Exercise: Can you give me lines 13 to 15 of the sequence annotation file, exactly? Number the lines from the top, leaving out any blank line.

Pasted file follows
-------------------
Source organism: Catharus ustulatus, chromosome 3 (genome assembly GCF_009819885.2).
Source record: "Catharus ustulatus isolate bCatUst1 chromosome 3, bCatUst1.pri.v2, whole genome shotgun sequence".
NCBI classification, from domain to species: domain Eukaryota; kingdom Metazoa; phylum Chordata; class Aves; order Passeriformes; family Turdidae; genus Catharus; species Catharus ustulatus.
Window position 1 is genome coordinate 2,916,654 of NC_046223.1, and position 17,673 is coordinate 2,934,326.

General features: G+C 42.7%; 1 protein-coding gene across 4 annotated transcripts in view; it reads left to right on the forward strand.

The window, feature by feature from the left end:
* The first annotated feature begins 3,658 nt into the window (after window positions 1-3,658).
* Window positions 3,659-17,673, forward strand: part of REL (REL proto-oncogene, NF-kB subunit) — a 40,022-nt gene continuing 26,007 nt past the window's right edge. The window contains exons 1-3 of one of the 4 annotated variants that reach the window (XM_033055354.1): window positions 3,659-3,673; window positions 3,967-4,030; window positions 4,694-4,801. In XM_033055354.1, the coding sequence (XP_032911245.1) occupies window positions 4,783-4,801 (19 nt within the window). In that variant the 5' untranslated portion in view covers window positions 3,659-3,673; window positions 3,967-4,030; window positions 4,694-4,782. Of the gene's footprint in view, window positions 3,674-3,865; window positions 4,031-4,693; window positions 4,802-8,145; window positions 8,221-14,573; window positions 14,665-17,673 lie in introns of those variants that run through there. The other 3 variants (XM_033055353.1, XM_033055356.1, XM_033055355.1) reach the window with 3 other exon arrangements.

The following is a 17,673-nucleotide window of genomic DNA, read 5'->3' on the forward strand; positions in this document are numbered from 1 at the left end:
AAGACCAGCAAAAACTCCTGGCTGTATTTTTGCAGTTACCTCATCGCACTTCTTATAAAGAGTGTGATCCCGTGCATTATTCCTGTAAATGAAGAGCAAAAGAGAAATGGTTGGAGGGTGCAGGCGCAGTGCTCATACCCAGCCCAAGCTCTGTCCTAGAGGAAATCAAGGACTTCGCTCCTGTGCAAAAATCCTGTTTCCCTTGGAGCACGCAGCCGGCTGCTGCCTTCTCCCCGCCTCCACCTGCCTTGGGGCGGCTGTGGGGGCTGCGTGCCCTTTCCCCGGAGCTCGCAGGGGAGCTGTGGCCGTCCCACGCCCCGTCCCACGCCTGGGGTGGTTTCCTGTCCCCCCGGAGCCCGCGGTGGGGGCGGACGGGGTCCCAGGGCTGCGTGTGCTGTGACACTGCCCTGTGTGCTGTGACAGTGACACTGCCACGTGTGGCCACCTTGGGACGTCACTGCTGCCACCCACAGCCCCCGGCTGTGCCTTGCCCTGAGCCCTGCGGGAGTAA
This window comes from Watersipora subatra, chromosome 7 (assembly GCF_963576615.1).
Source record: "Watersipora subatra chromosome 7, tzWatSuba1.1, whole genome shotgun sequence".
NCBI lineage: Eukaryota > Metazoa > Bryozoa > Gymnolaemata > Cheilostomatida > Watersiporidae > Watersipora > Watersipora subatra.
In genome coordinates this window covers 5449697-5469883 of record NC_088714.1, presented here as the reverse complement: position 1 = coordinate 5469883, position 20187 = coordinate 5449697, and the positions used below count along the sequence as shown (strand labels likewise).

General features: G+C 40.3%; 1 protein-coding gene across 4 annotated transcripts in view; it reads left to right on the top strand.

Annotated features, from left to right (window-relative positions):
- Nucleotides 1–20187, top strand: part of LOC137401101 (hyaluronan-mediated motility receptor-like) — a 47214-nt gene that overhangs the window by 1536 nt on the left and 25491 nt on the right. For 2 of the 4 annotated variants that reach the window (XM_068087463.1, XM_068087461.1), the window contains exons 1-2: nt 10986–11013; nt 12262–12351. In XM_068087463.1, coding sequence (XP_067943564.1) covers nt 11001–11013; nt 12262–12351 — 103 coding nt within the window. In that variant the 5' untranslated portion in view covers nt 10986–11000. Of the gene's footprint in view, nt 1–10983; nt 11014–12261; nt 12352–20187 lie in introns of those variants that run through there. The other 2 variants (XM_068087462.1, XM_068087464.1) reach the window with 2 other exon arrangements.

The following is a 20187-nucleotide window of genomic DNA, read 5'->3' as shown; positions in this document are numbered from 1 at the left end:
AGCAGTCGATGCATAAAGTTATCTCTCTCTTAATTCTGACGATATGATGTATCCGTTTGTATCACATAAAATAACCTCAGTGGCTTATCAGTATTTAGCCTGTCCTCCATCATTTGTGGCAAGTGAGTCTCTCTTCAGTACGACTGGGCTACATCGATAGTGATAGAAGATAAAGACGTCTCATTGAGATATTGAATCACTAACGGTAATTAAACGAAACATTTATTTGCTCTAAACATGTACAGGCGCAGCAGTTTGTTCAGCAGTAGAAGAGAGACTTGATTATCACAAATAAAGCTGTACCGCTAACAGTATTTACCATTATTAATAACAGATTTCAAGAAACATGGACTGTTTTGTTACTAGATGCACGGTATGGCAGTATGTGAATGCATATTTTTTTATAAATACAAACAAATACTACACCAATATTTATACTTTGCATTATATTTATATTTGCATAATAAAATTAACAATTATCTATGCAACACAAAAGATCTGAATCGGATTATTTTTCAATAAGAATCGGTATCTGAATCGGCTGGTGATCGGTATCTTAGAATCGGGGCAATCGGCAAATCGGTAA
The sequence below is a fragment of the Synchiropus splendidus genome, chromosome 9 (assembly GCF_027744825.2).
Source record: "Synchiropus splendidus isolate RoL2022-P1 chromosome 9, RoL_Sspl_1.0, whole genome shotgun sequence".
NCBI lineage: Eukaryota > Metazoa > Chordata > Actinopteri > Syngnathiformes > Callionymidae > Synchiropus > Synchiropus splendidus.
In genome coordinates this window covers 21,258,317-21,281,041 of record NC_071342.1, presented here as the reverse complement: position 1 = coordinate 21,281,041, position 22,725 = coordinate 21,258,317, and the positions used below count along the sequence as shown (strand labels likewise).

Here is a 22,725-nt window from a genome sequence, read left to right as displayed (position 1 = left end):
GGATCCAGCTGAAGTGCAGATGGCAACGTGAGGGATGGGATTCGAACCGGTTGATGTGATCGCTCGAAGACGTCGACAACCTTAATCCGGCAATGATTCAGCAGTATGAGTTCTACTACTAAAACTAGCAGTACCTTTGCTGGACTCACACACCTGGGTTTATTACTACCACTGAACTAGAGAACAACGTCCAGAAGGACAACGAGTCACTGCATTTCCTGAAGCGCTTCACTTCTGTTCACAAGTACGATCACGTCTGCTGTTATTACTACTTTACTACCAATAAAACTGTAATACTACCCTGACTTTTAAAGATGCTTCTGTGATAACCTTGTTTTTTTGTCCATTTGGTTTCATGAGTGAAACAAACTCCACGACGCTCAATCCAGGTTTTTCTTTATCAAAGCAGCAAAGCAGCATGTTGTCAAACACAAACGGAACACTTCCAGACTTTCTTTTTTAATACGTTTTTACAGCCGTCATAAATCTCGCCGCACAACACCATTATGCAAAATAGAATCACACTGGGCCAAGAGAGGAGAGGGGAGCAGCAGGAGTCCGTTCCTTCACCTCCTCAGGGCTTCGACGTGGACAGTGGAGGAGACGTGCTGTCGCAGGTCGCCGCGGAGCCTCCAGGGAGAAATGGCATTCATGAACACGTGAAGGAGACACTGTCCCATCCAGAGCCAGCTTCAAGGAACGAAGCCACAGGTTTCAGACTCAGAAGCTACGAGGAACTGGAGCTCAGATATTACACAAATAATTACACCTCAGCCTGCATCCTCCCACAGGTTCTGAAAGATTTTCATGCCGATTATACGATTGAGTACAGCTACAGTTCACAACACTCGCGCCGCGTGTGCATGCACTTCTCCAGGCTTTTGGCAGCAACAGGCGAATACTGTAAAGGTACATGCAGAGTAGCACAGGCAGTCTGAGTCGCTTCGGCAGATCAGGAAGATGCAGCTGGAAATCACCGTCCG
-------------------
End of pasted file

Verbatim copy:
NCBI lineage: Eukaryota > Metazoa > Bryozoa > Gymnolaemata > Cheilostomatida > Watersiporidae > Watersipora > Watersipora subatra.
In genome coordinates this window covers 5449697-5469883 of record NC_088714.1, presented here as the reverse complement: position 1 = coordinate 5469883, position 20187 = coordinate 5449697, and the positions used below count along the sequence as shown (strand labels likewise).

General features: G+C 40.3%; 1 protein-coding gene across 4 annotated transcripts in view; it reads left to right on the top strand.